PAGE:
But Mrs Gabilo puts her faith in divine providence. She said in Tagalog to The Philippine Star that errant visitors might still return to make payment.

"Otherwise, they will not go to heaven," she added.

4. NARAFFAR (SWEDEN)


At this 24-hour Swedish convenience store, customers unlock the door and check out their purchases using a smartphone app. PHOTO: SCREENGRAB FROM REUTERS

A 24-hour convenience store in the small town of Viken, in Sweden, uses technology to keep customers on the straight and narrow.

Set up in January 2016 by IT specialist Robert Ilijason, the Naraffar convenience store requires customers to download an iPhone app to unlock the front door and scan their purchases. The app is linked to their bank accounts, so customers are billed monthly for what they have bought.

According to wire reports, Naraffar stocks everyday products such as bread, milk, soap and diapers, although it does not sell tobacco or alcohol.

Mr Ilijason can keep an eye on his business through surveillance cameras and also receives text notifications if the door activity suggests he is being burgled.

5. VILLAGE VENDING (BRITAIN)


One British businessman has revived the quaint village store with a vending machine stocked with household products. PHOTO: VILLAGE VENDING

The quaint English village store may be going the way of the dinosaur, but Derbyshire businessman Peter Fox has been trying to resurrect it in vending machine form since 2014.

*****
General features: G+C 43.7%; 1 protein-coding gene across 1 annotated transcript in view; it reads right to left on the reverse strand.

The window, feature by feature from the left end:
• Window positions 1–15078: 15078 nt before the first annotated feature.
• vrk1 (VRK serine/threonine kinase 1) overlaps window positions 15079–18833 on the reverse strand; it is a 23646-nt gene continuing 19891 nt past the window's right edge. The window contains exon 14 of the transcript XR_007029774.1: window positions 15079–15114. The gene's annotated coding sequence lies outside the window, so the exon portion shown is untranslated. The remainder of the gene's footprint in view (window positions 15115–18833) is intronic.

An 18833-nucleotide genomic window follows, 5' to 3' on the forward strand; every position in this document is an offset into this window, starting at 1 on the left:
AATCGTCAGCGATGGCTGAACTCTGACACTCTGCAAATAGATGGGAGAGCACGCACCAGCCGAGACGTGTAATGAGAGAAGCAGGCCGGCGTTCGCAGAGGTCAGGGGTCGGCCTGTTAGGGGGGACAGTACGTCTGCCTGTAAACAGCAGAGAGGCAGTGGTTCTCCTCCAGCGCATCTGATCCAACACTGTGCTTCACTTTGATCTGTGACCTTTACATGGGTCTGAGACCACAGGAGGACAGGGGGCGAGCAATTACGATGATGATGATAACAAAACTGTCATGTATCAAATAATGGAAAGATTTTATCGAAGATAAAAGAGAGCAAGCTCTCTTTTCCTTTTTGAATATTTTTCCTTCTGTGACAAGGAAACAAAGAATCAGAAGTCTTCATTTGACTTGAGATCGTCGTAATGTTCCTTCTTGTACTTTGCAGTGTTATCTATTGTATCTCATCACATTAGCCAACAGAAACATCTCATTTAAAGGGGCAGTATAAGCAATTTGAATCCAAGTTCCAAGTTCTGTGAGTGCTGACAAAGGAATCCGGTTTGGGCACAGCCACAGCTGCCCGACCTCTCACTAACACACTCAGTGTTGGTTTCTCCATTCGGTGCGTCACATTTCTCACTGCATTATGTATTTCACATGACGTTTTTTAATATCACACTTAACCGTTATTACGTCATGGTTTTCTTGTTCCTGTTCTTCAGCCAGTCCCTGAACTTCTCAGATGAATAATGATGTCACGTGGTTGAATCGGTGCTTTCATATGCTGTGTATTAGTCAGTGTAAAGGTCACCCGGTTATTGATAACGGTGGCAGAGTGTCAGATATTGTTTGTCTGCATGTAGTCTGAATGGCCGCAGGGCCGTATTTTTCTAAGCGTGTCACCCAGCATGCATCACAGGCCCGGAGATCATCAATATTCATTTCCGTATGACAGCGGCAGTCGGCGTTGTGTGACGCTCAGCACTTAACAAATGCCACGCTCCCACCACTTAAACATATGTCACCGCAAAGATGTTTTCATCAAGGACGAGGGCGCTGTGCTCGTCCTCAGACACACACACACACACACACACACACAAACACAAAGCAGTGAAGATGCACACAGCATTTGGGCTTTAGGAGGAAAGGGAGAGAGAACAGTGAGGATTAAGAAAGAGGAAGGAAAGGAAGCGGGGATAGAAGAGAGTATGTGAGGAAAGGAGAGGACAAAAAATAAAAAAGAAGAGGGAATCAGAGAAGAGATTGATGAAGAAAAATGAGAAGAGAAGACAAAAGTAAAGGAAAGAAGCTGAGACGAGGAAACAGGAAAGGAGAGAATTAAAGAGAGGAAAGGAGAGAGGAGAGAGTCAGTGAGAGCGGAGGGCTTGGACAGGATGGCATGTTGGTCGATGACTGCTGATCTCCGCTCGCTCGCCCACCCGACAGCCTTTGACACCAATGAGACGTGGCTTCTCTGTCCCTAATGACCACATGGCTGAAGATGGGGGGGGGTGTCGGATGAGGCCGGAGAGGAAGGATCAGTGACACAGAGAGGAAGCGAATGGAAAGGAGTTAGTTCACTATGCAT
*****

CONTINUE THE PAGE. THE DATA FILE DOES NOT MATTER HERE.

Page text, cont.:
That was the year that Mr Fox rolled out The Speedy Shop in the village of Clifton. The vending machine, decked out with a fake brick design and a striped awning that is meant to recall the provision shops of yore, dispenses more than 80 household goods such as canned food, milk and bread.

Residents told the BBC that Mr Fox's "Village Vending" idea was convenient for rural communities that were too small to support a dedicated grocery store. He has since set up more such automated kiosks in other parts of the county.

6. ATCHAYAM'S FOODBOX (INDIA)


An Indian start-up is opening self-service eateries where customers order reheated food from partner restaurants. PHOTO: ATCHAYAM'S FOODBOX

Entrepreneur Satish Chamyvelumani cooked up the hot idea for an automated eatery and opened the first Atchayam's Foodbox outlet in the Tamil Nadu city of Chennai in 2014.

At Atchayam's Foodbox, diners use a touch screen to order their meal, which is supplied to the store by partner restaurants. They then swipe their payment card and have the reheated food delivered to them on a conveyor belt. The process takes under two minutes.

7. SOFTBANK MOBILE STORE (JAPAN)


A customer visits the Pepper-Packed Mobile Shop operated by SoftBank Group Corp. in Tokyo, Japan, on March 24, 2016. PHOTO: BLOOMBERG

Japanese tech firm SoftBank has been touting its humanoid Pepper robots for several years now, so earlier this year, the company put its money where its mouth is and showed off Pepper's abilities at a pop-up robot-staffed store selling mobile products.

Pepper is popular in its home country. While not entirely robot-run, some of Nestle's Nescafe stores in Japan have already had Pepper models on their sales floors for a while. Nestle announced in 2014 that it would deploy the robots to chat with customers looking to buy Nescafe coffee machines.

Other places are also eyeing Pepper with interest. In early October, Taiwan's First Commercial Bank "hired" a Pepper robot to serve customers at a Taipei branch.